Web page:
This seems the appropriate place to record my gratitude to the helpful
and friendly staff at the Haverhill Public Library. Fasel' s painting hangs
on a wall in the library building.
(Hartford: Hanmer and Phelps, 1831); rpt. (Gainesville, Fla.: Scholars'
Facsimiles & Reprints, 1965). Additional references to Whittier's work are
taken from the 1965 edition--given in the text by page number.
(Boston: Richardson, Lord & Holbrook, 1832); (Hartford: H. F. Sumner &
"The Composition of Hawthorne's ' The Duston Family,'
" The England Quarterly, (June, 1948), 236-241.
See Arlin Turner, Hawthorne as Editor (University,
La. : Louisiana State Univ. Press, 1941), pp. 131-137, for the text of Hawthorne's
sketch. Hawthorne originally published the sketch during his tenure as editor
of The American Magazine of Useful and Entertaining Knowledge in volume
2 (April, 1836), 395-397. My quotations follow Turner's edition as the more
See Roy R. Male, Hawthorne's Tragic Vision (Austin:
Univ. of Texas Press, 1952 ); rpt. (N .Y. : W. W. Norton, 1964), esp. pp.
(Boston: Antiquarian Institute, 1837); (Concord, N.H.: I. S. Boyd, 1843).
Henry Thoreau, A Week on the Concord and Merrimack
Rivers in The Writings of Henry David Thoreau (Boston and N.Y.:
Houghton Mifflin, 1906), I, 345. Further references to the Week are to this
edition and will be noted in text by volume and page number.
See the reference to Sewall, n. 3, for another piece of "oral" lore Thoreau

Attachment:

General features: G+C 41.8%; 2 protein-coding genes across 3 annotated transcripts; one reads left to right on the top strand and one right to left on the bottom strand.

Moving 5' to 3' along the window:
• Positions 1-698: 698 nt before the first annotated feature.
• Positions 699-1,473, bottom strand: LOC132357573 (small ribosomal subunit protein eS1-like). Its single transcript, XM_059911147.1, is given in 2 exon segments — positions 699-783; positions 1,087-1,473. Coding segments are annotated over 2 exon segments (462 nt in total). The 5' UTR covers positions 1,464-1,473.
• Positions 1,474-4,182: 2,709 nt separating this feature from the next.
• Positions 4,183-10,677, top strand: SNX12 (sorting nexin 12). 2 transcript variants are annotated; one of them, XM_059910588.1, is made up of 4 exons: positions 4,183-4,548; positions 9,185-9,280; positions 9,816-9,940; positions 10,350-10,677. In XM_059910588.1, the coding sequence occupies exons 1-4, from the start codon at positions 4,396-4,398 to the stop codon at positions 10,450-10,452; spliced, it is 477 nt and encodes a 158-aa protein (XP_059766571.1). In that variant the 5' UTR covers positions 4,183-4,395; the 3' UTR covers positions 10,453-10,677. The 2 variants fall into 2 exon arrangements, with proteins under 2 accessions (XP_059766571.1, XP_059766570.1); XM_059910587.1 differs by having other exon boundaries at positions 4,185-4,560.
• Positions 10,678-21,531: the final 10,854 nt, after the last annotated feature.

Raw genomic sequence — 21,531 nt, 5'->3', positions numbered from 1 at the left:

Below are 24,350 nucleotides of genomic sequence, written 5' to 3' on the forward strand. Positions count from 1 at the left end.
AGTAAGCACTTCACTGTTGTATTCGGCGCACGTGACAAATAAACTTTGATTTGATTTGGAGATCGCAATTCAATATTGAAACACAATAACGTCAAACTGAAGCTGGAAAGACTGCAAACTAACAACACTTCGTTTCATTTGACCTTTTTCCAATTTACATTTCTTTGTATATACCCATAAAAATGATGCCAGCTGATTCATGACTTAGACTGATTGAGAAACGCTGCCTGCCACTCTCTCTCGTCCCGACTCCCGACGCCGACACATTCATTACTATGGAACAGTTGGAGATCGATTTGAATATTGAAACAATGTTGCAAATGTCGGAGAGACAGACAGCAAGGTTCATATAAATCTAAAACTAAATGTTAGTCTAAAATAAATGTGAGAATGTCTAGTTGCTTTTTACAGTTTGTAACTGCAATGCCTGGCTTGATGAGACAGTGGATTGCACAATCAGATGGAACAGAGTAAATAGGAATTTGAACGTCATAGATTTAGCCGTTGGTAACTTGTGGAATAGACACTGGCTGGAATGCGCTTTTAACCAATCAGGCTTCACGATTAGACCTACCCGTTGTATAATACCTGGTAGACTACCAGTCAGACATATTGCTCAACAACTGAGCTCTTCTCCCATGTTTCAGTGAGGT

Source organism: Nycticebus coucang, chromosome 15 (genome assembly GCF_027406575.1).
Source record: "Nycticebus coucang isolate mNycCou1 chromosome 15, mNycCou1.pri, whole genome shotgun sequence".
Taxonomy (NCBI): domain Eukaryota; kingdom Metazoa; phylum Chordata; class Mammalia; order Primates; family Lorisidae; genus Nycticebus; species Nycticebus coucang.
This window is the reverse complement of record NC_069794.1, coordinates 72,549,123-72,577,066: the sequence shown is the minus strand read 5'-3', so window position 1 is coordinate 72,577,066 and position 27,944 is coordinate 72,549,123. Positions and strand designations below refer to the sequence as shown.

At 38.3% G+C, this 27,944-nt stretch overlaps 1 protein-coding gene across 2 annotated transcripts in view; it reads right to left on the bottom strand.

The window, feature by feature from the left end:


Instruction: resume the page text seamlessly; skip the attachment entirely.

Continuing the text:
included in his sketch.
The Journal of Henry D. Thoreau, ed. Bradford
Torrey and Francis Allen (Boston: Houghton Mifflin, 1949), II, 7.
For Thoreau' s attitude toward the Indian, see Edwin
Fussell, "Thoreau's Unwritten Epic, " Frontier: American Literature and
the American West (Princeton: Princeton Univ. Press, 1965), p. 73.
Later works preserving Hannah's glory include the following
histories: Noble Deeds of American Women.. . . . (Buffalo: George H.
Derby, 1851); Historical, Poetical, and Pictorial American Scenes (New
Haven: Published by John W. Barber, 1851); First Lessons in the History
of the United States (Boston: Hickling, Swan & Brown, 1856 ); American
Scenes: Being a Selection of the Most Interesting Incidents in American History
(Springfield, Mass. : D. E. Fiske & Co. , 1868); and Yankee Folk (N. Y.: Vanguard
Press. 1948). Robert Caverly's The Merrimac and Its Incidents: An Epic
Poem (Boston: Imes & Niles, 1866) reworks the story in verse, and his
Heroism of Hannah Duston.... (Boston: B. B. Russell & Co., 1874) returns
to the theme. Finally, in 1954, Mrs. H. R. Mann's novel, Gallant Warrior,
(Grand Rapids, Mich.: William B. Eerdmans Co .) paid Mrs. Duston the longest
(and latest) tribute.
Source: Robert D. Arner. "The Story Of Hannah Duston: Cotton Mather To Thoreau,"
American Transcendental Quarterly, 18 (1973). 19-23.